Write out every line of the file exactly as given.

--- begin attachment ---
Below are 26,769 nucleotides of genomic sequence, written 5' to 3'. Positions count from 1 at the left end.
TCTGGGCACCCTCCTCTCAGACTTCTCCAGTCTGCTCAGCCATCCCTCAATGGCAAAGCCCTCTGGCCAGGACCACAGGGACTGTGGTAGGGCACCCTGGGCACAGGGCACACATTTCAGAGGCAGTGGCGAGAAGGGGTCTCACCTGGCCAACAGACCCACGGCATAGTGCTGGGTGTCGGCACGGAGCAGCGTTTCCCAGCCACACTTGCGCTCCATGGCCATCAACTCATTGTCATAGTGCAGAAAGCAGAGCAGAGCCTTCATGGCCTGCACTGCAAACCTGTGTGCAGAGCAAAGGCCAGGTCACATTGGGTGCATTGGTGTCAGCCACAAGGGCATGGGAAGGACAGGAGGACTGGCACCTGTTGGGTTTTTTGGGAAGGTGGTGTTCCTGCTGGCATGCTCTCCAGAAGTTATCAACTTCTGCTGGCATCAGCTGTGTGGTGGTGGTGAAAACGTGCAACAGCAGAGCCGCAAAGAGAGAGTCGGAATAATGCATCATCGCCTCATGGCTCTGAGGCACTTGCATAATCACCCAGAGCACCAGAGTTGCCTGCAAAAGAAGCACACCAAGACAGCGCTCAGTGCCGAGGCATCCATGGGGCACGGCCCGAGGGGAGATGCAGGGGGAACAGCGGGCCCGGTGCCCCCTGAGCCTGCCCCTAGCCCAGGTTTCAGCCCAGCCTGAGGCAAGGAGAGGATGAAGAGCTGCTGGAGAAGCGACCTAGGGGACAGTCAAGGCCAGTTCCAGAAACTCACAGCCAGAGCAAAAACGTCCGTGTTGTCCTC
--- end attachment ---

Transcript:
Below are 26,769 nucleotides of genomic sequence, written 5' to 3'. Positions count from 1 at the left end.
TCTGGGCACCCTCCTCTCAGACTTCTCCAGTCTGCTCAGCCATCCCTCAATGGCAAAGCCCTCTGGCCAGGACCACAGGGACTGTGGTAGGGCACCCTGGGCACAGGGCACACATTTCAGAGGCAGTGGCGAGAAGGGGTCTCACCTGGCCAACAGACCCACGGCATAGTGCTGGGTGTCGGCACGGAGCAGCGTTTCCCAGCCACACTTGCGCTCCATGGCCATCAACTCATTGTCATAGTGCAGAAAGCAGAGCAGAGCCTTCATGGCCTGCACTGCAAACCTGTGTGCAGAGCAAAGGCCAGGTCACATTGGGTGCATTGGTGTCAGCCACAAGGGCATGGGAAGGACAGGAGGACTGGCACCTGTTGGGTTTTTTGGGAAGGTGGTGTTCCTGCTGGCATGCTCTCCAGAAGTTATCAACTTCTGCTGGCATCAGCTGTGTGGTGGTGGTGAAAACGTGCAACAGCAGAGCCGCAAAGAGAGAGTCGGAATAATGCATCATCGCCTCATGGCTCTGAGGCACTTGCATAATCACCCAGAGCACCAGAGTTGCCTGCAAAAGAAGCACACCAAGACAGCGCTCAGTGCCGAGGCATCCATGGGGCACGGCCCGAGGGGAGATGCAGGGGGAACAGCGGGCCCGGTGCCCCCTGAGCCTGCCCCTAGCCCAGGTTTCAGCCCAGCCTGAGGCAAGGAGAGGATGAAGAGCTGCTGGAGAAGCGACCTAGGGGACAGTCAAGGCCAGTTCCAGAAACTCACAGCCAGAGCAAAAACGTCCGTGTTGTCCTC